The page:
Crossbows: what is the best crossbow to hunt?

I know that when talking to fellow hunters, it is very rare that there is a hunter with the same taste or hunting style. Just show up at your local coffee shop during hunting season. I’d swear manufacturers were paying them for their marketing skills. The best example of this is: I have a very good friend who produced two of the best-selling compound bows. One named Outdoor Life the best seller of the year. That said, he prefers to shoot a long bow. He preached in his seminars the differences between a step and a minimum penetration of an arrow, he prefers the minimum so that the arrow can pierce the vital signs each best crossbow time the animal takes a step. The difference between us is that I prefer my arrow with a large entry and exit hole with the arrow buried 10 “in the ground on the other side. So, being great friends, we have two completely different opinions.
What I can do is give you some logical advice to help you choose the right crossbow. That is to go to your nearest dealer and throw some bolts in the range. Try all the makes and models it has to offer. Trust me, you will fall in love with all of them. I try to point out some of the positives that some crossbows have that will suit your needs. I try to inform you of the needs that you may find that will work well for you when you are hunting. I’ll point out a few that look good, but may be more of a hindrance for you. You have to ask yourself, what are you willing to spend? Some of the crossbows are very expensive while others are less expensive. Whichever you choose, I don’t think there is a faulty crossbow on the market today.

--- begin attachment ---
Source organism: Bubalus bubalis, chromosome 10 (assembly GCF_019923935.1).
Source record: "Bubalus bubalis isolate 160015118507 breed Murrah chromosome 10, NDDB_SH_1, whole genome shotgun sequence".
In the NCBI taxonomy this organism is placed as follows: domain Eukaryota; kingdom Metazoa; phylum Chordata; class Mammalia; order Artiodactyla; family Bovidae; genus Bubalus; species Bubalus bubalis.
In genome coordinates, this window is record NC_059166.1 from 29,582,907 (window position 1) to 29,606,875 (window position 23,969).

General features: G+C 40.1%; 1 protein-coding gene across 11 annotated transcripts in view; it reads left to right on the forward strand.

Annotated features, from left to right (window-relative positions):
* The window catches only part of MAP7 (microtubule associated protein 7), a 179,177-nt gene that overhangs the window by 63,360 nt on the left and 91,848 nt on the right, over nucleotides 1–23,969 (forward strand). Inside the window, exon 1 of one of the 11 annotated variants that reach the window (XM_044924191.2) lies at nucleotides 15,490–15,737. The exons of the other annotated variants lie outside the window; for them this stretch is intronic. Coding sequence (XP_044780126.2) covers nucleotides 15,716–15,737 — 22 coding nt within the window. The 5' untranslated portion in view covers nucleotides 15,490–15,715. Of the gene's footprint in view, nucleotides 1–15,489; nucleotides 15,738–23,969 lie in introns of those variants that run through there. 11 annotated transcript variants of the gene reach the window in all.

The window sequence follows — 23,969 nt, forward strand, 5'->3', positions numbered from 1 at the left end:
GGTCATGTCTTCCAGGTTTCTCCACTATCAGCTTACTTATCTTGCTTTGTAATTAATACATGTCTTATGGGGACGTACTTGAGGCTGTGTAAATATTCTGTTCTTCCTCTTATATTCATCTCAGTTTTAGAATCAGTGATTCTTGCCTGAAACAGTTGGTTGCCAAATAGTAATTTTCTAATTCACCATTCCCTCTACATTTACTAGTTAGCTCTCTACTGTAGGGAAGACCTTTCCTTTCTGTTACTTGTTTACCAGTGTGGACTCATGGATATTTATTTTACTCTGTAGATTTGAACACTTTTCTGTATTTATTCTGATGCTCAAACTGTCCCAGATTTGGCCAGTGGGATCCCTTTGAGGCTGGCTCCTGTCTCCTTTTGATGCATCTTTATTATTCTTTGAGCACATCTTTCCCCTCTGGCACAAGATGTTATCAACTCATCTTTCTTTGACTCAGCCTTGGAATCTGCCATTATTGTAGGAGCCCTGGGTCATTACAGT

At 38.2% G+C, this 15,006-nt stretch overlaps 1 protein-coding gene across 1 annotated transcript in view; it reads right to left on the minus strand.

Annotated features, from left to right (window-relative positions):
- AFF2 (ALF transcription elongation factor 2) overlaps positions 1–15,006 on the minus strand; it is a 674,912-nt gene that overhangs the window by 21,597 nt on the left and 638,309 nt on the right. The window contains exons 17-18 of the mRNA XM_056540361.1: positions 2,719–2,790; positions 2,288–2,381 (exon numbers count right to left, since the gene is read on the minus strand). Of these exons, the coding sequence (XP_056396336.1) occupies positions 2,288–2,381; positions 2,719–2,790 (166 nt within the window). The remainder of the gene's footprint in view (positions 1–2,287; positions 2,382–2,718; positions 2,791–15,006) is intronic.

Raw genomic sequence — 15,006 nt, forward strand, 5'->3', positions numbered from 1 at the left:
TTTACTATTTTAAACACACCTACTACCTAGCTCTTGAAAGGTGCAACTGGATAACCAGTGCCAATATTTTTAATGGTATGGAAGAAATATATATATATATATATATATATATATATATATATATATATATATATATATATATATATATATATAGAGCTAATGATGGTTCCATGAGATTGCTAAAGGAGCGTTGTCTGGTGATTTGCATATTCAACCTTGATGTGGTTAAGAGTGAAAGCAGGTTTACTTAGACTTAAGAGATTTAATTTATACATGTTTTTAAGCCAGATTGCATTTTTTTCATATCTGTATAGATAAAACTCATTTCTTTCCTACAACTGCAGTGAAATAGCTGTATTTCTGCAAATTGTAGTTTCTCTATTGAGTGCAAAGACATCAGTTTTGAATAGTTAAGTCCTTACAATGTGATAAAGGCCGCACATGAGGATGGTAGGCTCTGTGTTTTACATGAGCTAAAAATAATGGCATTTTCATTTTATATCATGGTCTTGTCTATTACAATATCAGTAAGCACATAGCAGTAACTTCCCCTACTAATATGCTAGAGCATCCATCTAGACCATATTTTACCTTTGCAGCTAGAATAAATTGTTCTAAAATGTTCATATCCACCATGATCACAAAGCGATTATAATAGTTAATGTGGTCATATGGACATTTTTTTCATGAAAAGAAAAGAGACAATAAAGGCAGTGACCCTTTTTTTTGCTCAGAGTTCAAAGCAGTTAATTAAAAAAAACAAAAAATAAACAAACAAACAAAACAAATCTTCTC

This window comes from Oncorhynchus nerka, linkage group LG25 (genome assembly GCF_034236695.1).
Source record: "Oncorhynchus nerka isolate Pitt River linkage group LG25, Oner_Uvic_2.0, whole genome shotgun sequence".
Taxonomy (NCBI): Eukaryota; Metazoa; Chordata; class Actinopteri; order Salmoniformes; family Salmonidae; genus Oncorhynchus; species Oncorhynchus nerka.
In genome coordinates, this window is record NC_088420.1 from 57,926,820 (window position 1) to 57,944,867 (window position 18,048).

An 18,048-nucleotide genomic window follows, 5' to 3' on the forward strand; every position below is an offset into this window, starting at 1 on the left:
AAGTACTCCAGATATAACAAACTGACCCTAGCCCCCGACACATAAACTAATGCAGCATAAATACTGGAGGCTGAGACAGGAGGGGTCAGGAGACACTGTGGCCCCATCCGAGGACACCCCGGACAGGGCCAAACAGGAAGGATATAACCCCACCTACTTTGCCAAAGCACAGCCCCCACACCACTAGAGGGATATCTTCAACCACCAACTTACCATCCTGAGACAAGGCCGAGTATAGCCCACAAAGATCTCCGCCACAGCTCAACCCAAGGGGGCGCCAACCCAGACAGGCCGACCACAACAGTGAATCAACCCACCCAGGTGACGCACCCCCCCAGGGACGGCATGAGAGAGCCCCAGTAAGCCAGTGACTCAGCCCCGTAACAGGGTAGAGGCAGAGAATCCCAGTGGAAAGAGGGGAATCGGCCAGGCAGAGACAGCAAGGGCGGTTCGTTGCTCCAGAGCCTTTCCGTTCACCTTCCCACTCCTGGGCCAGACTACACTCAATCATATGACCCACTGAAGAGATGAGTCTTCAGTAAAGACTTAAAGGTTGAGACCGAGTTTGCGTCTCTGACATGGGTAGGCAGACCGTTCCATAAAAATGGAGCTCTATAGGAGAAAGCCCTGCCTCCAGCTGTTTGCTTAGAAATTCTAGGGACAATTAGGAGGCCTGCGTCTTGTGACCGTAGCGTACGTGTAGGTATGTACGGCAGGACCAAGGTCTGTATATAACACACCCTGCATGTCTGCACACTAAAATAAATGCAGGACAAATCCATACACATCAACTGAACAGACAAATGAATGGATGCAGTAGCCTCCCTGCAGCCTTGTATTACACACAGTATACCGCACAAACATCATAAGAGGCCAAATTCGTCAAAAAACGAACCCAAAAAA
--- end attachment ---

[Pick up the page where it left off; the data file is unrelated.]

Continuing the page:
After purchasing the crossbow of your choice, you ask yourself another frequently asked question: “What type of arrow should I use?” Crossbow arrows are commonly called bolts. The bolt used for the crossbow generally depends on the model and make of the crossbow. Another thing to consider is the hit. There are generally two styles; one flat stroke to be used with Horton & Barnett crossbows, while the other is a crescent stroke to be used with Excalibur and ten point crossbows. Another thing to consider is the length of the bolt. They range from 16 “to 22”. The bolts must match the crossbow you buy. Do not take it lightly or you could be seriously injured.
That being said, most crossbows are fast, very smooth shots with extreme precision. With a little practice, you’ll be filling your freezer and stuffing hot dogs. Be sure to check your rule books, as most states do not allow crossbow hunting unless you have some type of disability permit or are over the age of 65. For Wisconsin residents, finger crossbow hunting may be right around the corner.